By the mid-1800s, coal production and coal use was in full swing in the Pittsburgh region. Coal barges glided down the Monongahela River, some to factories on its banks and some to points beyond.
Railroads, fueled by coal, popped up to transport the product. Coke ovens, spewing dark clouds day and night, boosted the city’s profile as a major industrial hub.
They also gave Pittsburgh the distinction of being dubbed “The Smoky City.”
“‘Cloud by day and fire by night’ was the phrase used to characterize the region,” Tarr wrote in Energy Capitals.
Ineffective public policy efforts tried to limit the pollution, according to Tarr, but it was a brief decade at the end of the 19th century when natural gas became available, plentiful, and cheap that gave Pittsburgh a breather from the smoke.
As with many things, the commercial natural gas industry in this region got its start with George Westinghouse.
While gas was known to bubble up in streams for hundreds of years — and the first commercial gas well was drilled in Fredonia, New York, in 1821 — marketing the product to a wide swath of the public in Pittsburgh fell to the prolific inventor.
Westinghouse sunk a gas well on the property around his home in Homewood and used the fuel to supply a few neighbors while testing out inventions for gas production and distribution, according to a 2006 article in Pittsburgh Quarterly titled, “George Westinghouse: The mystery.”
He founded the Philadelphia Co. in the mid-1880s to produce and distribute gas and electricity in Pittsburgh.
By 1886, there were 16 natural gas companies in the city.
Shifting between coal, gas
But soon, there were concerns about the fuel running out. By the turn of the 19th century, Pittsburgh was shifting its reliance back to coal, with the exception of several industries such as glass manufacturing. In the 1920s, coal, which was once again cheaper than gas, returned in full force.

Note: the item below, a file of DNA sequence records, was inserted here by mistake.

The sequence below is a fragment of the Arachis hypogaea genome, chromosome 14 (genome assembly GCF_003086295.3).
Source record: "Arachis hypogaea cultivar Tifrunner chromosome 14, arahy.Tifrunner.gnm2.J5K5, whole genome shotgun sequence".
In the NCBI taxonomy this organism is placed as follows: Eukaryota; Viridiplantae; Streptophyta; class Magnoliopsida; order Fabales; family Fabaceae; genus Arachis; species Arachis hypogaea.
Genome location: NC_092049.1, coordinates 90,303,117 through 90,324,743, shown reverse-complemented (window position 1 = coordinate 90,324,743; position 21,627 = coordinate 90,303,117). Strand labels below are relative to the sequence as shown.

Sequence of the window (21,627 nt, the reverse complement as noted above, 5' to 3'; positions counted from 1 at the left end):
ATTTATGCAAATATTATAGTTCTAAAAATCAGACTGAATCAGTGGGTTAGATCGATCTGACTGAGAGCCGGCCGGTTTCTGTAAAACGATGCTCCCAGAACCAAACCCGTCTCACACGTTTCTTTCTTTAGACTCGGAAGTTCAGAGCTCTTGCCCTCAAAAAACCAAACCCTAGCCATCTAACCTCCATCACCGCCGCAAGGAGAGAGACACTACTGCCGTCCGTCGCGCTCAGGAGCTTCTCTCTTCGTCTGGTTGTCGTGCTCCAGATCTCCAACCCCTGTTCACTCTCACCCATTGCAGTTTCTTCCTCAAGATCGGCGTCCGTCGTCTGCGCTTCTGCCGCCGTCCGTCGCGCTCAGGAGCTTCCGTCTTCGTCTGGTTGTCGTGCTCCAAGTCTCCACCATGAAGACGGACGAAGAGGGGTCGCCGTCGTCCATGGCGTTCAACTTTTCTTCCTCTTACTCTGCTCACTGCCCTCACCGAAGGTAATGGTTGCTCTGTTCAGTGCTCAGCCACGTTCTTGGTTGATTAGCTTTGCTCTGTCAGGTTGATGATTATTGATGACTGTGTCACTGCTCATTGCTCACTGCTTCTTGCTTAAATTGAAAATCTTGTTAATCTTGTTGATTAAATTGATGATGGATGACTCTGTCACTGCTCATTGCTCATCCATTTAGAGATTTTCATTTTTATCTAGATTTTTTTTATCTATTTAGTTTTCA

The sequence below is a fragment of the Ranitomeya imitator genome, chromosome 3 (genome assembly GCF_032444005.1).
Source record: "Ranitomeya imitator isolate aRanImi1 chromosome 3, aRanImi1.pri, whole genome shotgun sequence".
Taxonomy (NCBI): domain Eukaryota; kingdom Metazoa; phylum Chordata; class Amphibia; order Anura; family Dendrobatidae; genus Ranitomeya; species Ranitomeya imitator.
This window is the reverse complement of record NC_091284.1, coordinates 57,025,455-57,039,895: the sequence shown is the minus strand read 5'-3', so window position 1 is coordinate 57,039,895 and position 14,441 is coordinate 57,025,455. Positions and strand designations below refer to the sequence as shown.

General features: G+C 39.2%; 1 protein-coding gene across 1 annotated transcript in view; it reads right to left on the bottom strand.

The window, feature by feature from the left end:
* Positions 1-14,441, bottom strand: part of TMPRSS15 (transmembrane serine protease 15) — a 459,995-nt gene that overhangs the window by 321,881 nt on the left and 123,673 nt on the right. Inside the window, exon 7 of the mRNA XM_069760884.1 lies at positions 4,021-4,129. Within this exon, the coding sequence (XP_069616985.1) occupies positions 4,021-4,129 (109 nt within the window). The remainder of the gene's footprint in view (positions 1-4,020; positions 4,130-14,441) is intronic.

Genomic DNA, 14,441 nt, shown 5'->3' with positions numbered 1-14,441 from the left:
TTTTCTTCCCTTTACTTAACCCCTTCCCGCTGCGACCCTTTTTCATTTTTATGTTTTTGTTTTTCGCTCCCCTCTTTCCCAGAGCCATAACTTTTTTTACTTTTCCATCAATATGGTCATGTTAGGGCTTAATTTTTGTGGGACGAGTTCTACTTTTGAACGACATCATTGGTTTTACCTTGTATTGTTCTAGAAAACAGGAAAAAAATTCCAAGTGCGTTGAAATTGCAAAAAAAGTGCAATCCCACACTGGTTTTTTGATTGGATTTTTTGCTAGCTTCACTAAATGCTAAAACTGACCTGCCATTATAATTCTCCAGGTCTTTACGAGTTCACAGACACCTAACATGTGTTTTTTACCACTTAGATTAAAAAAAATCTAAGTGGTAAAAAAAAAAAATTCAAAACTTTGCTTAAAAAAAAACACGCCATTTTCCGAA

But gas began gaining on coal after the Great Depression, when incomes started rising and household appliances that used gas gained in popularity.
After World War II, ample gas supplies were piped in from discoveries in the southwestern part of the country, supplemented by conventional oil and gas production in Pennsylvania. In the last half a dozen years, shale gas further changed the dynamics in southwestern Pennsylvania and in other coal-dominated regions.
“These periods of energy transition are often driven by the same kinds of factors — the supply and demand, of course, and the price,” Tarr said.
Environmental considerations have always played a part as well, he said, although not with the same strength and national reach.
The trend for coal production over the past half century has been an unsteady decline, marked by small rebounds and falls, according to data from the U.S. Energy Information Administration.
Gas has experienced the opposite. Until a few years ago, its production was remarkably steady but it shot up in 2010. In 2012, for the first time overtook coal in total energy produced by 70 percent.
While the urgency of coal’s demise is being felt acutely today, its fall began almost a century ago.
In 1918, Pennsylvania produced the most coal in its history — more than 277 million tons. Last year, production was closer to 54 million tons, according to data from the EIA.
Employment in the industry experienced a much steeper drop, however, illustrating how much more productive modern long-wall mining methods are than what companies were doing during coal’s heyday in the state. According to Mr. Tarr, the number of people working in Pennsylvania’s bituminous coal mines, which are located in the southwestern part of the state, was 170,000 in the early 1920s. In 2012, that number was less than 8,000.
Anya Litvak: email@example.com or 412-263-1455.
First Published September 17, 2014 12:00 AM